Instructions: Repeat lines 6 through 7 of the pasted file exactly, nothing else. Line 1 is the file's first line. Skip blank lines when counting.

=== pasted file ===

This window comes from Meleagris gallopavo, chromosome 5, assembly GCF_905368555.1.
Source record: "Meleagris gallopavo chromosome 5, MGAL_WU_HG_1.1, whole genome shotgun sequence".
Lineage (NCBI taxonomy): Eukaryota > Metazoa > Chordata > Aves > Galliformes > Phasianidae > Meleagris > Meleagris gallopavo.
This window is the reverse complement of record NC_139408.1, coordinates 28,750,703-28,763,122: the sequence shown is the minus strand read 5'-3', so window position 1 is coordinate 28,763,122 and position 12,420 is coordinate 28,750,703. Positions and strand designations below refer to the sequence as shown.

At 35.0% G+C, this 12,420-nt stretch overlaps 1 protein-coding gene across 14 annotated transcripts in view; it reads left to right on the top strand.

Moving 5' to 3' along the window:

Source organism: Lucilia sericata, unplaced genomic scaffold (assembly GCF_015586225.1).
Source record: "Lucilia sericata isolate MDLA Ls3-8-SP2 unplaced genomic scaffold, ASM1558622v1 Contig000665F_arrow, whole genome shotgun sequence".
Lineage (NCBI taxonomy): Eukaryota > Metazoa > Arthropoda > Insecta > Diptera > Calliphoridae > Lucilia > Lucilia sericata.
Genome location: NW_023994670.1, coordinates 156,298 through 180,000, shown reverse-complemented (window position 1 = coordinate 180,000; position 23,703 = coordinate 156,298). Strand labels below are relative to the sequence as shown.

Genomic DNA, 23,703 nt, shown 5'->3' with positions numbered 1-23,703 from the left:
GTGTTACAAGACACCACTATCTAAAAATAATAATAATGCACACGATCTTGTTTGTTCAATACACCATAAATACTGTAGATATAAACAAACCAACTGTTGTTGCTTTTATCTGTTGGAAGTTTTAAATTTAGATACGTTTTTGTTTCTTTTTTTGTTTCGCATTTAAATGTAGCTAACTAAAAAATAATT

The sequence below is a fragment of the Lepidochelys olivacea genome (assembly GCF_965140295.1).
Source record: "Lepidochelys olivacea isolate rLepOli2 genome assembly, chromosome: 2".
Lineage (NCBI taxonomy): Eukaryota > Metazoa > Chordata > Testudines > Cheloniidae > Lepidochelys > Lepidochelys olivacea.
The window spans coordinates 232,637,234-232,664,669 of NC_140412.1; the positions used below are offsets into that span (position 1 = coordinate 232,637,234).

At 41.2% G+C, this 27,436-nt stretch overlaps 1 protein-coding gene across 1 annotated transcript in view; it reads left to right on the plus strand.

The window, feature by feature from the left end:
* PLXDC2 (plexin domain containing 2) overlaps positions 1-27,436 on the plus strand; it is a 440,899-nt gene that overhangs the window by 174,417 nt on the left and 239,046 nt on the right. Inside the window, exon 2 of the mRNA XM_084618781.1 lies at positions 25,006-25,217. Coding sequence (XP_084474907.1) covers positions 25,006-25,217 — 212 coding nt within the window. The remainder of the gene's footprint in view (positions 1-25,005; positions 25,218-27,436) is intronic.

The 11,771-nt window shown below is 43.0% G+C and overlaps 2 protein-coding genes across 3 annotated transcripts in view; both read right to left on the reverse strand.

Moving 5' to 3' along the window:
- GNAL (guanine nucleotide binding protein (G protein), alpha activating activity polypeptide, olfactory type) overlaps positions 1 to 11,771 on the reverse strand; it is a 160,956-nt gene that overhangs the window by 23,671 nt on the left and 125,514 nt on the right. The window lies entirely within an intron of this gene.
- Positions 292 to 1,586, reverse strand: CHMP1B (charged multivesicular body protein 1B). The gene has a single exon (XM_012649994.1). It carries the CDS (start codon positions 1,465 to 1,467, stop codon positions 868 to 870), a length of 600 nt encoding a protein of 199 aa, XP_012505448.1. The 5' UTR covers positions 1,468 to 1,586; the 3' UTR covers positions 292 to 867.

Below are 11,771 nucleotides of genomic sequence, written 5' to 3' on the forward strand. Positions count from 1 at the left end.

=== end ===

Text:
Moving 5' to 3' along the window:

Source organism: Lucilia sericata, unplaced genomic scaffold (assembly GCF_015586225.1).